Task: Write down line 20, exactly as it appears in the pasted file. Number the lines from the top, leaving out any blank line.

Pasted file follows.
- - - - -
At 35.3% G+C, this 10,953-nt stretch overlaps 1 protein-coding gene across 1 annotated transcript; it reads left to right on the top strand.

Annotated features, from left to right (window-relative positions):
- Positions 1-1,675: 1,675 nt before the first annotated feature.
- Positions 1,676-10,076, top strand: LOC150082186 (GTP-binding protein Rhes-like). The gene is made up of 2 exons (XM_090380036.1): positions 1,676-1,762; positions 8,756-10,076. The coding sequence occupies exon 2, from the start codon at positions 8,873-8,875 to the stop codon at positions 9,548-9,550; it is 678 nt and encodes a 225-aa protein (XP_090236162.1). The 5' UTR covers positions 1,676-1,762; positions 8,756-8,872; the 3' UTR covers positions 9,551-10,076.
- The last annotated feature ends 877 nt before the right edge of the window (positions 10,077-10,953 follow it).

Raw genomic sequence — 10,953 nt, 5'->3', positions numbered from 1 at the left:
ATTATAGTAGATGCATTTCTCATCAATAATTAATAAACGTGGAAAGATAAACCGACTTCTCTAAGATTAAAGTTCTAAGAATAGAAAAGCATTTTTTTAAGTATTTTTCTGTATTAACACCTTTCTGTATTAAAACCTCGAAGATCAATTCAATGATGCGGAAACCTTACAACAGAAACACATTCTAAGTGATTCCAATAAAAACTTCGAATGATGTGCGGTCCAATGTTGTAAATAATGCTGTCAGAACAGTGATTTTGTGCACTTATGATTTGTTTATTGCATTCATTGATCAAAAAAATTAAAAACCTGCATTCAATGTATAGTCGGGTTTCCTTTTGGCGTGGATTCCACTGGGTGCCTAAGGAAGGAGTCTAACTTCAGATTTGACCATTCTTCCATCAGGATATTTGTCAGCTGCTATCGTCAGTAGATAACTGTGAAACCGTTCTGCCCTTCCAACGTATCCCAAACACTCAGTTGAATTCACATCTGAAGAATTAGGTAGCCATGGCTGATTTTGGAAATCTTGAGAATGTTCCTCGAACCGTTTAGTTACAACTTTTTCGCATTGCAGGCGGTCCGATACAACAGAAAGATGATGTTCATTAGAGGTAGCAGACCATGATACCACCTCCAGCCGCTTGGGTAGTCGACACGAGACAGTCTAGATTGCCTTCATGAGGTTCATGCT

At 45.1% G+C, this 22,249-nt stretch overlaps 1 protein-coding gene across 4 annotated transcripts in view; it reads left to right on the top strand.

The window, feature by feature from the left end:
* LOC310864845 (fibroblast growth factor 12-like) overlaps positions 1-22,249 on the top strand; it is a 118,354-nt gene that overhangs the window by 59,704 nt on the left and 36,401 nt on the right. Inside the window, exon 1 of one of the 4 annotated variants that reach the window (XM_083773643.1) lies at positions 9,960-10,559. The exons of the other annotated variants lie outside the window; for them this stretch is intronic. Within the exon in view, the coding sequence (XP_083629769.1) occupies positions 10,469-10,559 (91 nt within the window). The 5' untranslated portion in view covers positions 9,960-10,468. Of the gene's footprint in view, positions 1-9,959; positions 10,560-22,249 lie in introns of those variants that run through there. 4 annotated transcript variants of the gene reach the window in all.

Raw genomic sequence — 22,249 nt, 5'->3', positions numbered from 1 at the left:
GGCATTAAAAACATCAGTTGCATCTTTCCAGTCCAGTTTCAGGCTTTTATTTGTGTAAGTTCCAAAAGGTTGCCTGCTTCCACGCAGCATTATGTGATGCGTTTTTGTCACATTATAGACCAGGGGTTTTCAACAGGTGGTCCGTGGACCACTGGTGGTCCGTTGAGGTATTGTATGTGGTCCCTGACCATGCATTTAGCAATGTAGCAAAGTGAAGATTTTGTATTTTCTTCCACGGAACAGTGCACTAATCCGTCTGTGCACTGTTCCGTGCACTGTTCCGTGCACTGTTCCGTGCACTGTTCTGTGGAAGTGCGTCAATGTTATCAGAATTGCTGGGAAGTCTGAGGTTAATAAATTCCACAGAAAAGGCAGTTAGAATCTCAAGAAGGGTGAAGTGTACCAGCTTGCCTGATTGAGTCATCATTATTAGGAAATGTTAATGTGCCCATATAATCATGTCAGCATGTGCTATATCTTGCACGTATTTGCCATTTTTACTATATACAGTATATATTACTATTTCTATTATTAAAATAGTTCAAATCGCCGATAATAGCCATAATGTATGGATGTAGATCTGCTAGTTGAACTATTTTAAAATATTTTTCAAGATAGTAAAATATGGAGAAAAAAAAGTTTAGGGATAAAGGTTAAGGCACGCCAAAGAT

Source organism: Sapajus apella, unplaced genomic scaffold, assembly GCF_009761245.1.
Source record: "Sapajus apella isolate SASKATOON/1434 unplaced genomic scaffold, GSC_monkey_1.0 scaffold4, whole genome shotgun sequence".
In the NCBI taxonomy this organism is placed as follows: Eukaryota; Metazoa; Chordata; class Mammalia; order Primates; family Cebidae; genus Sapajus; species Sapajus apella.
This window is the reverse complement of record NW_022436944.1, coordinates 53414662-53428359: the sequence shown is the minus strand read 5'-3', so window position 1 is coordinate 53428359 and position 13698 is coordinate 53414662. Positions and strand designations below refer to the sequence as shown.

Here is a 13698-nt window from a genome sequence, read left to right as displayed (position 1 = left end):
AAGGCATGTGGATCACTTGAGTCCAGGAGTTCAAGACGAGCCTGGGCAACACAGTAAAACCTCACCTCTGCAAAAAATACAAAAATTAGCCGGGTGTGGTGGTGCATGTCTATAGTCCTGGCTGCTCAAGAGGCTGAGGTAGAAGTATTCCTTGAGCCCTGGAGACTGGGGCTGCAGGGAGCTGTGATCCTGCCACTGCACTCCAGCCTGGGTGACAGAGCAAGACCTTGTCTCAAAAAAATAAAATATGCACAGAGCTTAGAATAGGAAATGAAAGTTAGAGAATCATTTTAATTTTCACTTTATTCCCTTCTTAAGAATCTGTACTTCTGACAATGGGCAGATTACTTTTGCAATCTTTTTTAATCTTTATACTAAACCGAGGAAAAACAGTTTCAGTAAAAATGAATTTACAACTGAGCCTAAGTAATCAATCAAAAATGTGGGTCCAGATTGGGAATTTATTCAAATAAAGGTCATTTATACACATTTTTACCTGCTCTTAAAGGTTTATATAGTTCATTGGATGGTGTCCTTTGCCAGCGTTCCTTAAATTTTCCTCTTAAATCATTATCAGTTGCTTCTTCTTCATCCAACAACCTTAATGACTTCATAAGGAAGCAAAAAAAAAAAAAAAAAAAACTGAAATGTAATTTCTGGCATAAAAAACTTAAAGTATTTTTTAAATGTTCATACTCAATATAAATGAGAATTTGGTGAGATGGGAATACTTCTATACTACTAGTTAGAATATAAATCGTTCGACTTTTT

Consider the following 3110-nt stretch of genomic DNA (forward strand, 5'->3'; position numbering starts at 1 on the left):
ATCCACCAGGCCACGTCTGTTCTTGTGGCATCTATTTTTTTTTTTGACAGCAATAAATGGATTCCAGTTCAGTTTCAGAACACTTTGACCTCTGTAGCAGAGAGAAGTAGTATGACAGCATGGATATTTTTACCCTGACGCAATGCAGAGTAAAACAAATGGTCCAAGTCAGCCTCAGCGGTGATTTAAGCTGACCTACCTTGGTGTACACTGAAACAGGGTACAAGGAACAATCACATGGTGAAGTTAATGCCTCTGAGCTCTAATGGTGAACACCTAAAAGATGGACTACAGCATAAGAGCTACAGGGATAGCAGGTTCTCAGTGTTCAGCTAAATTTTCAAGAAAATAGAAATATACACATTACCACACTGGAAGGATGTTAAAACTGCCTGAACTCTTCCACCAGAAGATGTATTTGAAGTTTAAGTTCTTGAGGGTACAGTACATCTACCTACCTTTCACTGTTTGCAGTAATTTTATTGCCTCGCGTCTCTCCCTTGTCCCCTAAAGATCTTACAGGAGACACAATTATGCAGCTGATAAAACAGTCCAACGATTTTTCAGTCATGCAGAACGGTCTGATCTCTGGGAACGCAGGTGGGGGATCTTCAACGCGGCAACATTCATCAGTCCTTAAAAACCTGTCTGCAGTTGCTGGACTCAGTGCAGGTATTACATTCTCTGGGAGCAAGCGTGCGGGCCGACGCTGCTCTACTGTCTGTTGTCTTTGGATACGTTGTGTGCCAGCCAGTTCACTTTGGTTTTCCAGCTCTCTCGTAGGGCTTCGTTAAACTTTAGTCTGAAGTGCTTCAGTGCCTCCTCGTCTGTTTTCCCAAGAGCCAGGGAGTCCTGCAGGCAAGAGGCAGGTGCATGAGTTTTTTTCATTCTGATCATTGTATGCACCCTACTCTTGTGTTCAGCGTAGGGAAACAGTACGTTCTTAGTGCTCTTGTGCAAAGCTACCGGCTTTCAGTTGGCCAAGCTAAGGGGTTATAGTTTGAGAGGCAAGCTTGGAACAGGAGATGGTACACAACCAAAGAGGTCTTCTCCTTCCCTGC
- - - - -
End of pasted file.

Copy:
ATCCACCAGGCCACGTCTGTTCTTGTGGCATCTATTTTTTTTTTTGACAGCAATAAATGGATTCCAGTTCAGTTTCAGAACACTTTGACCTCTGTAGCAGAGAGAAGTAGTATGACAGCATGGATATTTTTACCCTGACGCAATGCAGAGTAAAACAAATGGTCCAAGTCAGCCTCAGCGGTGATTTAAGCTGACCTACCTTGGTGTACACTGAAACAGGGTACAAGGAACAATCACATGGTGAAGTTAATGCCTCTGAGCTCTAATGGTGAACACCTAAAAGATGGACTACAGCATAAGAGCTACAGGGATAGCAGGTTCTCAGTGTTCAGCTAAATTTTCAAGAAAATAGAAATATACACATTACCACACTGGAAGGATGTTAAAACTGCCTGAACTCTTCCACCAGAAGATGTATTTGAAGTTTAAGTTCTTGAGGGTACAGTACATCTACCTACCTTTCACTGTTTGCAGTAATTTTATTGCCTCGCGTCTCTCCCTTGTCCCCTAAAGATCTTACAGGAGACACAATTATGCAGCTGATAAAACAGTCCAACGATTTTTCAGTCATGCAGAACGGTCTGATCTCTGGGAACGCAGGTGGGGGATCTTCAACGCGGCAACATTCATCAGTCCTTAAAAACCTGTCTGCAGTTGCTGGACTCAGTGCAGGTATTACATTCTCTGGGAGCAAGCGTGCGGGCCGACGCTGCTCTACTGTCTGTTGTCTTTGGATACGTTGTGTGCCAGCCAGTTCACTTTGGTTTTCCAGCTCTCTCGTAGGGCTTCGTTAAACTTTAGTCTGAAGTGCTTCAGTGCCTCCTCGTCTGTTTTCCCAAGAGCCAGGGAGTCCTGCAGGCAAGAGGCAGGTGCATGAGTTTTTTTCATTCTGATCATTGTATGCACCCTACTCTTGTGTTCAGCGTAGGGAAACAGTACGTTCTTAGTGCTCTTGTGCAAAGCTACCGGCTTTCAGTTGGCCAAGCTAAGGGGTTATAGTTTGAGAGGCAAGCTTGGAACAGGAGATGGTACACAACCAAAGAGGTCTTCTCCTTCCCTGC